The AUROC values for all 3 sleep disorders are greater than 0.897, indicating that SLEEPS can accurately predict the risk of these disorders (Figure 3A). The seemingly low AUPRC values for COMISA and insomnia are due to the imbalance in the data, with a higher proportion of negative cases. To account for this, we compared the AUPRC values to the AUPRC baseline, which is the proportion of positive cases in the data. The OSA label is balanced, with a similar proportion of positive and negative cases, and SLEEPS has a high AUPRC value for predicting OSA (0.877). Despite the imbalanced labels for insomnia and COMISA (AUPRC baselines of 0.108 and 0.190, respectively), SLEEPS still has high AUPRC values (0.611 and 0.786, respectively), demonstrating its ability to distinguish between those with and without these disorders even with imbalanced data.

To evaluate the generalizability of SLEEPS, we also tested it using the EUMCSH data set as an independent test set. SLEEPS maintained similar performance on this new data set (Figure 3B and Table 3), showing that it is scalable and not dependent on specific data. In particular, the AUPRC values for OSA and COMISA increased for the EUMCSH data set, while the AUPRC value for insomnia decreased due to the more imbalanced data in the EUMCSH data set (AUPRC baseline=0.063). To investigate the low AUPRC value in predicting insomnia within the EUMCSH data set, we examined the model’s performance using a balanced subset of the data. We randomly sampled non-insomnia participants from the EUMCSH data set to match the number of insomnia participants, thus creating a perfectly balanced data set. Subsequently, we calculated the AUPRC value of SLEEPS on this balanced data. This process was repeated 10,000 times, and the results consistently showed higher AUPRC values compared to using the entire EUMCSH data set (Table S1 in Multimedia Appendix 1). This suggests that the low AUPRC value for predicting insomnia in the EUMCSH data set is primarily attributable to the high data imbalance. Furthermore, the SLEEPS model demonstrates high performance when applied to a balanced data set.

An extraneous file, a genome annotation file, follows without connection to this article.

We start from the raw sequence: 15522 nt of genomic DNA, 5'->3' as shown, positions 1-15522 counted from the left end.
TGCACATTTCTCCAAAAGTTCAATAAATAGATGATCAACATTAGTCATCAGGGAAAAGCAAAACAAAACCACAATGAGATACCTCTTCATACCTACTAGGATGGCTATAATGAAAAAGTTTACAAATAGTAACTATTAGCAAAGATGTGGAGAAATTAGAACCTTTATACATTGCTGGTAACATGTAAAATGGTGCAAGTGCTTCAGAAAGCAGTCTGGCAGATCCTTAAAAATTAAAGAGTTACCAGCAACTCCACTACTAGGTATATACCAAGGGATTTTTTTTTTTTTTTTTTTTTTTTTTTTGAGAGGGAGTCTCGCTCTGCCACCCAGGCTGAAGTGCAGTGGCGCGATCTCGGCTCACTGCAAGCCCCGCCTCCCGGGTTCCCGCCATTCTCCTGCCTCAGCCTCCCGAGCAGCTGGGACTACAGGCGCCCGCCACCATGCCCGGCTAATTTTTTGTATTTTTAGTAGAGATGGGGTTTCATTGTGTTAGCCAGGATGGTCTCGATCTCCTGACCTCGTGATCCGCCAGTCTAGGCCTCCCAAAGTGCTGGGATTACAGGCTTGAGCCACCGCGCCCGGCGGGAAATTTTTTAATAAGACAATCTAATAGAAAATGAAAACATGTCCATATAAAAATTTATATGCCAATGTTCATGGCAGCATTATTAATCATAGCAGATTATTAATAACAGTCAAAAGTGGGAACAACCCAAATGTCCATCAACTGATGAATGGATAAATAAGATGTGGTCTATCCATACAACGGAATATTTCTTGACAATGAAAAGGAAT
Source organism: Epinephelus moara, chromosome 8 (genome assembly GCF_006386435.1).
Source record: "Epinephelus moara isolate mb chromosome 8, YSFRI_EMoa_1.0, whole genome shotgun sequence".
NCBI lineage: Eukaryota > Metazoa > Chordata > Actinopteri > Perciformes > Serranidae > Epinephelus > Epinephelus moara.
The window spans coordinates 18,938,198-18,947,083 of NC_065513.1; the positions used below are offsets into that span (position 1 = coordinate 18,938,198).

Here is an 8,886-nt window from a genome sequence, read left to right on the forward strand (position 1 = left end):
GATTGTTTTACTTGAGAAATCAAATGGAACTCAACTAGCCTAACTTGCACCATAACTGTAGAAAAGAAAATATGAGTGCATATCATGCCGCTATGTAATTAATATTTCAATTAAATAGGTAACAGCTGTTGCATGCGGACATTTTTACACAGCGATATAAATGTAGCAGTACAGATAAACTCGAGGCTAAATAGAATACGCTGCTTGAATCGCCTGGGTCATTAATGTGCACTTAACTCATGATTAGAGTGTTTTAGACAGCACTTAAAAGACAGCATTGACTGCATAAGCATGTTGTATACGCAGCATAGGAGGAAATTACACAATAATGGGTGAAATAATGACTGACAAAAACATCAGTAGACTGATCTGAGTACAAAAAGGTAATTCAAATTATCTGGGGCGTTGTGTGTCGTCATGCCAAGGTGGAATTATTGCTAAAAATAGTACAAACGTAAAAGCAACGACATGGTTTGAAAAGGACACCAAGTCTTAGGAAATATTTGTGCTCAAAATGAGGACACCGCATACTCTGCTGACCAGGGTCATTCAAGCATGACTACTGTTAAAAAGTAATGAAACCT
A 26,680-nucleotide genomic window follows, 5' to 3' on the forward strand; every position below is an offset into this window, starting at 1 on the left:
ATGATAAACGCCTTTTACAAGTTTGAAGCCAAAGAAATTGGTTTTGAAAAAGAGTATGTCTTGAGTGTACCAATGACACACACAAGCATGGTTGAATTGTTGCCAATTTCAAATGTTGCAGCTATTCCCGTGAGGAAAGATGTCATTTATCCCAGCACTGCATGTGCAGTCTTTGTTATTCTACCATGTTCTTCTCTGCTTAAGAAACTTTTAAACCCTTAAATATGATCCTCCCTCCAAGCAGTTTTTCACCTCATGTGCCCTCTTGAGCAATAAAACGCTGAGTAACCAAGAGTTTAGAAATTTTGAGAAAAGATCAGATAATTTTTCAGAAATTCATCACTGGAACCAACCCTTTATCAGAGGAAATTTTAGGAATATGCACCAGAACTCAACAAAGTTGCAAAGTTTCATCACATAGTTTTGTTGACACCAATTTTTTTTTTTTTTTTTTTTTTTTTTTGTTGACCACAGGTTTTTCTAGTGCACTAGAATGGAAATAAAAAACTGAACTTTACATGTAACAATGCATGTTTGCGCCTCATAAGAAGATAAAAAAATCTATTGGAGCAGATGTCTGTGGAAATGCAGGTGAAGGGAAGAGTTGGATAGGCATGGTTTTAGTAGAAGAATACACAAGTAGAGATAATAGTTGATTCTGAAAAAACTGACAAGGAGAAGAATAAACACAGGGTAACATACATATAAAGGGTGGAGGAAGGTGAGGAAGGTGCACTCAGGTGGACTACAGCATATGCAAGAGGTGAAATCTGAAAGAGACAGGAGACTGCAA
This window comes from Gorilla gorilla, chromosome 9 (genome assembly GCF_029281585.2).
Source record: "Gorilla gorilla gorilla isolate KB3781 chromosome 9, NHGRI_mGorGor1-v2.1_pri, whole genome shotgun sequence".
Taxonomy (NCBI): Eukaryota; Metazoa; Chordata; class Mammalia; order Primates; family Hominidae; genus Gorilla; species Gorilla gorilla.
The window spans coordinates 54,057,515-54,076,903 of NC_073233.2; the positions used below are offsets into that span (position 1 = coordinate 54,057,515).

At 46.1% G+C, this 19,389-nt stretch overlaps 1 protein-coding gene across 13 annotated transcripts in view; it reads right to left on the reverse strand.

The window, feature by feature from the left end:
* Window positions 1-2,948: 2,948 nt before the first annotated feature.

In contrast to previous OSA screening studies [25,26,30,31,33,35], we separated COMISA from OSA. To investigate the importance of this separation, we merged COMISA with OSA to create a new OSA label and retrained the XGBoost model predicting this label using the SMC training set. We then evaluated the model’s performance on the SMC testing set and EUMCSH data set (Table S2 in Multimedia Appendix 1). Interestingly, for both testing sets, the AUROC and AUPRC values of the model decreased for merged OSA, emphasizing that distinguishing COMISA from OSA is critical for accurate prediction. On the other hand, when we merged COMISA with insomnia and retrained the model, the prediction performance for insomnia increased for both testing sets, indicating that it is challenging to distinguish COMISA from insomnia.

We also examined if the performance of SLEEPS could be improved by adding additional features. We had not previously included neck, waist, and hip circumferences as input features because they are not easily measurable (Figure 2 inset). Thus, we created a new XGBoost model that considers these 3 features in addition to the 9 previously selected features. Even after adding the 3 input features, there is no significant improvement in prediction (Table S3 in Multimedia Appendix 1), indicating that the addition of these features did not significantly improve the model.

Furthermore, we also verified that XGBoost was the best choice for our classification model by developing and testing 3 other popular models: LR, RF, and support vector classifier. XGBoost outperformed the other models for all 3 sleep disorders on both the SMC testing set and the EUMCSH data set (Figures S1 and S2 and Tables S3 and S4 in Multimedia Appendix 1). In particular, the AUPRC for COMISA and insomnia was relatively higher for XGBoost than for the other 3 models, indicating that SLEEPS can accurately predict the risk even when the data are imbalanced.

Impact of Each Feature Toward Prediction